# Anamitra Palit

Kolkata,India[91-33-25514464]

Author/Teacher from India. Interested in General Relativity and other areas of physics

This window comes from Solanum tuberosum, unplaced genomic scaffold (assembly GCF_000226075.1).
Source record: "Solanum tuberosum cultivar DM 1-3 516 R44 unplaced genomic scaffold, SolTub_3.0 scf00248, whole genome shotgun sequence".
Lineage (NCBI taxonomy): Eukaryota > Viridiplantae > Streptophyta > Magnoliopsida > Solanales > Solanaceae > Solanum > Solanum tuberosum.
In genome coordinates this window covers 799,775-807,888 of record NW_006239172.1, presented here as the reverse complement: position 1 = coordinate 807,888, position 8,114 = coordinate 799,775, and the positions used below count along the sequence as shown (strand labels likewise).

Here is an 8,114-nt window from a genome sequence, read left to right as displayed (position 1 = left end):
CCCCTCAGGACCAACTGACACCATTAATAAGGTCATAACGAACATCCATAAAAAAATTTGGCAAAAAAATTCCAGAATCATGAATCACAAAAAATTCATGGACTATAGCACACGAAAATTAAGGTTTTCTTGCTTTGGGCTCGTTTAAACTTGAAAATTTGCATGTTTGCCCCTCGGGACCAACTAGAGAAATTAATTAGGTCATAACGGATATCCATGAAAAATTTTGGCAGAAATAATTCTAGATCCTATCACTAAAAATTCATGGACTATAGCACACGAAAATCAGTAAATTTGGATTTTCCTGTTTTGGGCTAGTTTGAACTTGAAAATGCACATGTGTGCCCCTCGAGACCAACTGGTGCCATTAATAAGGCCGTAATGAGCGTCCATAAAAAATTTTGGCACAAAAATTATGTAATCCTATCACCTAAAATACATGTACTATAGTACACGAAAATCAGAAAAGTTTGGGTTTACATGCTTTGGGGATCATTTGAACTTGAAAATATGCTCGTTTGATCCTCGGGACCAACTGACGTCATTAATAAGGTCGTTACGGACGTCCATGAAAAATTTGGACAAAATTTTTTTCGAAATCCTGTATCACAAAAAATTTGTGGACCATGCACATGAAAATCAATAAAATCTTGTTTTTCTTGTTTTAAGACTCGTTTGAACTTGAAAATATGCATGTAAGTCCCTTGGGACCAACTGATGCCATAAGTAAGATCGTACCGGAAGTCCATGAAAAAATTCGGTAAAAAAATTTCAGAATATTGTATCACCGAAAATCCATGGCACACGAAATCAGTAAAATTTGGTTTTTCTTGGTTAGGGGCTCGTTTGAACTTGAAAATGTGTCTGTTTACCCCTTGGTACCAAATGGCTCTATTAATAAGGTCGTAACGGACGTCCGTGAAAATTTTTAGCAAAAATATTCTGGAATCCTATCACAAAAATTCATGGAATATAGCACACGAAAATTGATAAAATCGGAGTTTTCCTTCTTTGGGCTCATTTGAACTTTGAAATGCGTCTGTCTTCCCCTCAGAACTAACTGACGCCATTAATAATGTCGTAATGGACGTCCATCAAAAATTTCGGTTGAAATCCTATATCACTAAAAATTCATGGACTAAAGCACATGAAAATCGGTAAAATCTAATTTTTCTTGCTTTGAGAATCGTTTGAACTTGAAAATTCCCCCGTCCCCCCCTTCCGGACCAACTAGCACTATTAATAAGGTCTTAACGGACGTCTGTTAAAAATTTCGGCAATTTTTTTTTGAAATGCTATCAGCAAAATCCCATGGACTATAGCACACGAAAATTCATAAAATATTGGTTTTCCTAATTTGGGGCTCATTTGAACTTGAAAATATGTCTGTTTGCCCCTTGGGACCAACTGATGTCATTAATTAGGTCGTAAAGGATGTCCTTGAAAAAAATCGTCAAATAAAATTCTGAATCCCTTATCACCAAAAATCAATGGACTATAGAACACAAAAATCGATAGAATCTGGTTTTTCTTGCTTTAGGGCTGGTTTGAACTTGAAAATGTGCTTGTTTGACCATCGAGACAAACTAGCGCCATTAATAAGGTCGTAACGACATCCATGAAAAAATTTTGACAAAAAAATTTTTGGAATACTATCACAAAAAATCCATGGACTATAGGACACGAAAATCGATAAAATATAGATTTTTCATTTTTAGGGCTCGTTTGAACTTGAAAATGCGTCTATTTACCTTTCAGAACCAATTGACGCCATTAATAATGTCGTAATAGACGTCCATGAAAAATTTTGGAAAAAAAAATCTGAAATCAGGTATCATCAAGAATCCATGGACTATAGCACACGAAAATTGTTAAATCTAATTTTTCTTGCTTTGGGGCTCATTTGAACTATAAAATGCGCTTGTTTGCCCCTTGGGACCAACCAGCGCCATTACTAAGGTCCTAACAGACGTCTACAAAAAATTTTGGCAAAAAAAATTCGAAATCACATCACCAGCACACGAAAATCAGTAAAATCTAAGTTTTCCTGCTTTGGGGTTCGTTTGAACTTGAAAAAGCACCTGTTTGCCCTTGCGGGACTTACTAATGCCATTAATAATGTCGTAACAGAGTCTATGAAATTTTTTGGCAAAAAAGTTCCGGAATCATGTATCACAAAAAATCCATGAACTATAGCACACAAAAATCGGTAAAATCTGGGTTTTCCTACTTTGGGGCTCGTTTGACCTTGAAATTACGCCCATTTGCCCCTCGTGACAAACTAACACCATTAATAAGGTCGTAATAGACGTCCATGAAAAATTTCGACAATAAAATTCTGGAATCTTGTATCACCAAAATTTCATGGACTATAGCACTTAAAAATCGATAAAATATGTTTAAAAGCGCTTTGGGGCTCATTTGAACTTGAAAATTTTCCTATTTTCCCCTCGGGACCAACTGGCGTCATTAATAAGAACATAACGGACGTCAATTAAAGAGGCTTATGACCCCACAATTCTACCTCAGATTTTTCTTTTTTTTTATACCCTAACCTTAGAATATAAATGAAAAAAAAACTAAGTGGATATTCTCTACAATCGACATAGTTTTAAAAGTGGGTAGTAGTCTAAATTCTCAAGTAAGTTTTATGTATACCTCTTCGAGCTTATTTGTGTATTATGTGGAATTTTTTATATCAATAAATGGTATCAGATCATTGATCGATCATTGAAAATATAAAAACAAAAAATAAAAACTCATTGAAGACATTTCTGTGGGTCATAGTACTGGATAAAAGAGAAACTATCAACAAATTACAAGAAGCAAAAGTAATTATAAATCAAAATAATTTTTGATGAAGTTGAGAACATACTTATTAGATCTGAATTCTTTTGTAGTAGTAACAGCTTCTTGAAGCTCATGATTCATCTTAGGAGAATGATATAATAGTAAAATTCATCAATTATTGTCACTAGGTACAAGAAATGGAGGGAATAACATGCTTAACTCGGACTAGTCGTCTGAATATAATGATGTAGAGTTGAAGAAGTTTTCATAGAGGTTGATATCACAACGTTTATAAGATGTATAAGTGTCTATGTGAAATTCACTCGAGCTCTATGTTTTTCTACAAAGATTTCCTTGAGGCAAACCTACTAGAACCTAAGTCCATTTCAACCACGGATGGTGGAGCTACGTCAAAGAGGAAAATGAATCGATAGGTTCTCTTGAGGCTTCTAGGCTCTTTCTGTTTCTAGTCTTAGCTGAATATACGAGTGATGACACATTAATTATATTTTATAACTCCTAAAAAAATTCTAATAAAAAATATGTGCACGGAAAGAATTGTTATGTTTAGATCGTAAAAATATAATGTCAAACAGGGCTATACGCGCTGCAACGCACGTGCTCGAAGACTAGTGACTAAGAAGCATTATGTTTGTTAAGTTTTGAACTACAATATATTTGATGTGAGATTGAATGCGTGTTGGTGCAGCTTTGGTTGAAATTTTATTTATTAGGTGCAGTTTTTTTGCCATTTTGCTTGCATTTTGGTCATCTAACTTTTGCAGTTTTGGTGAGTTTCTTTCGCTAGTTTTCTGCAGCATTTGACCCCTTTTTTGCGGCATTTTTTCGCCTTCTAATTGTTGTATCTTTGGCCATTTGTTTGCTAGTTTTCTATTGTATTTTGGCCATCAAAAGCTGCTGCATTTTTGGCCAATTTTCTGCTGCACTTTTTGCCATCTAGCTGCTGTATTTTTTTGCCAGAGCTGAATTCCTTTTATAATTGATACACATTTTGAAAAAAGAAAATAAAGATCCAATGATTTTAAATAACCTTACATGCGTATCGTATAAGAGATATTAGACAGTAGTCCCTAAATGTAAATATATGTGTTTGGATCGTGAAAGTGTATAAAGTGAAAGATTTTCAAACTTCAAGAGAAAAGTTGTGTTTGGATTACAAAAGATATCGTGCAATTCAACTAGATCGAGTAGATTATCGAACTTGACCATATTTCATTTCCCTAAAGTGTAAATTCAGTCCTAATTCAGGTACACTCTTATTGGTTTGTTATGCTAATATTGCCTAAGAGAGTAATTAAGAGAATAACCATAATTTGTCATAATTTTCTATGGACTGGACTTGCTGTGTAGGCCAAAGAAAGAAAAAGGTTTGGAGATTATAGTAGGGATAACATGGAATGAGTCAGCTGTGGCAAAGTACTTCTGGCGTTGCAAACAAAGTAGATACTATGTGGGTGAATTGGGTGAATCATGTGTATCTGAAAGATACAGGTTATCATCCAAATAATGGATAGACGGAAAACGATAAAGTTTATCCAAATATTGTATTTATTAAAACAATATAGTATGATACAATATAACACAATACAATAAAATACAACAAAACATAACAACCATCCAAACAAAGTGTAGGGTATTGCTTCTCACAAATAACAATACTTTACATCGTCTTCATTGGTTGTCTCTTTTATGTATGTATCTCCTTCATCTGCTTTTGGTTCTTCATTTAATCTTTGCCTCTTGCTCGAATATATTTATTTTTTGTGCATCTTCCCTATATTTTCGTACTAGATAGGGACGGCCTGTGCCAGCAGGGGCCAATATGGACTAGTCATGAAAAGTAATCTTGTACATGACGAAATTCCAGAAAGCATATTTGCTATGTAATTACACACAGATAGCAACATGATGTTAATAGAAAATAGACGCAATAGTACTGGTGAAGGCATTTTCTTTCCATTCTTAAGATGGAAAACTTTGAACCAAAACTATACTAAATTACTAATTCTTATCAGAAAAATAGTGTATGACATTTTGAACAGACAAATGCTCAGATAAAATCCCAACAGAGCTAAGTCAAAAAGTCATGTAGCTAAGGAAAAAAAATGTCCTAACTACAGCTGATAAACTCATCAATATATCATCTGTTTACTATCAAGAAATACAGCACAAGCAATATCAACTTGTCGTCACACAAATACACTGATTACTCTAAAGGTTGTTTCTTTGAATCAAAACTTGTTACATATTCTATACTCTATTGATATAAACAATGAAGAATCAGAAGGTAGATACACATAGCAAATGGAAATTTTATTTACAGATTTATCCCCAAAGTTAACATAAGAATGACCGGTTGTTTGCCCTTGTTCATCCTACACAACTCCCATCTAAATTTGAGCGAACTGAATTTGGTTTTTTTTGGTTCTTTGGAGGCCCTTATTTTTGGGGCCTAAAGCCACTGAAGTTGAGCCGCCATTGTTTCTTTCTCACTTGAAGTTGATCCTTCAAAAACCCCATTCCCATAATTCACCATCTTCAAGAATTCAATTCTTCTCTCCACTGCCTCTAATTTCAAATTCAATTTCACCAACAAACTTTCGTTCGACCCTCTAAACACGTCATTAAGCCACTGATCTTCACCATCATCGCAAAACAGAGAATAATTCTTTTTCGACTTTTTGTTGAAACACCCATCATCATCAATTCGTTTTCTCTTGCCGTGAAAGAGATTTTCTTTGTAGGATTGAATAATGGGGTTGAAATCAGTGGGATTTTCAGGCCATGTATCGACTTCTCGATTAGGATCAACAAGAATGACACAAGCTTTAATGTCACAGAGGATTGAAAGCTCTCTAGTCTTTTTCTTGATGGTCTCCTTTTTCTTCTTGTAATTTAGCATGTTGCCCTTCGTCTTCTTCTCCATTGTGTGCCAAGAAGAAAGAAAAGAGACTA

Jan 27 awarded Cleanup Jan 27 revised A Paradox in Special Relativitydeleted 2 characters in body Dec 15 comment This is Quite Strange!Voters don't have to give explanations for a negative vote----it is a secret ballot.Justification is not mandatory. Deletion by software in this case is based on such negative voting which does not require any reasoning. And you call it ethics! Dec 4 comment Can Parallel Transport always move a Vector Parallel to Itself?You are not allowed to rotate the tangent planes wrt each other-----they are fixed on the curved surface at the two points concerned. Dec 4 asked Can Parallel Transport always move a Vector Parallel to Itself? Dec 4 comment On Parallel TransportDoes "parallel transport" move a vector parallel to itself on a curved surface even in the infinitesimal sense? You may think of two adjacent tangent planes on a curved surface.Is it always possible to have parallel vectors at the points of contact(one vector being preassigned) even if the planes are awkwardly inclined? Dec 4 comment This is Quite Strange!If the software deletes an entire posting with comments without informing the concerned poster[who has an email subscription] I have to say that the software was "POORLY" developed.Proper considerations were missing while creating the software.The "software" did not notify the moderators of the deletion nor did it register the date of deletion. Dec 4 comment On Parallel TransportAt the point N'(referring to the original posting)you may consider a second vector tangent to the latitude-line at N'. If it(2nd vector) is parallel transported along the latitude to the point N" on the meridian NB, it is no more a tangent wrt to the latitude at N". The angle this vector makes with the tangent at N" should be equal to the angle which the first vector(moved up from the equator) makes with the meridian at N". This angle is expected to be small Dec 3 awarded Quorum Dec 3 comment This is Quite Strange!The justification issue could have been reasonably handled at the time of closure by informing me. Keeping the original poster uninformed is quite unethical.I suddenly noticed that my posting was not there. Dec 3 comment On Parallel TransportPoints to Observe:(1)The vector after going through a loop[by parallel transport] rotates by a negligible small angle though the enclosed area is large. You will find this in the example I have referred to in the comment after the question after Lubos Moti's comment.(2)An infinitesimally small area is not sufficient to warrant a flat space-time.The Christoffel symbols are point functions. They have non-zero value for curved spacetime. Dec 3 comment This is Quite Strange!I have an email subscription by which they could have informed me of the closure in case it was closed in a legitimate manner. I have received emails in relation to comments regarding the same posting earlier.But nothing in relation to the closure! Dec 3 awarded Student Dec 3 asked This is Quite Strange! Dec 3 comment On Parallel TransportI am referring to the change between the initial and the final positions of the vector when it goes round a loop on a curved surface(by parallel transport). You may connect the point N'(in the original posting) with some point on the meridian NB by a $small{\;\;}$ curve so that the transported vector on landing on the meridian becomes tangential parallel or nearly tangential to the meridian NB. Dec 3 comment On Parallel Transport(in continuation) The above idea is embodied in the non-zero value of the Christoffel tensors in curved space. Dec 3 comment On Parallel TransportLet's's consider the vector components $A^\gamma(x^\alpha)$ and $A^\gamma(x^\alpha+d x^\alpha)$. They have an infinitesimally small separation.This is not indicative of flat space-time over the infinitesimally small spacetime region concerned .Reason:For the purpose of calculating the derivative we have to parallel transport the vector-component $A(x^\alpha +d x^\alpha)$ to the location $x^\alpha$ and this vector definitely changes its orientation wrt to its initial position even though it has moved through an infinitesimally small distance Dec 2 comment On Parallel TransportYou may consider a small curved line from N' to the meridian NB so that the vector becomes parallel to the meridian NB on reaching it. At A there is no turning all due to the exclusion of a small area. Dec 2 comment On Parallel TransportQuoting Ron Maimon:"It ends up in nearly exactly the same direction as it was when you start the parallel transport"---in such a situation if you move back to A the vector does not turn by alpha. It turns by a much smaller amount! On removing the triangle the vector in the initial and the final situation (at A) make a very small angle. If the triangle is there it turns by 90 degrees after looping round Dec 2 comment On Parallel TransportOnly if you consider a geodesic the an infinitesimally think space round it and parallel to it is nearly flat--the tangent vector propagates parallel to itself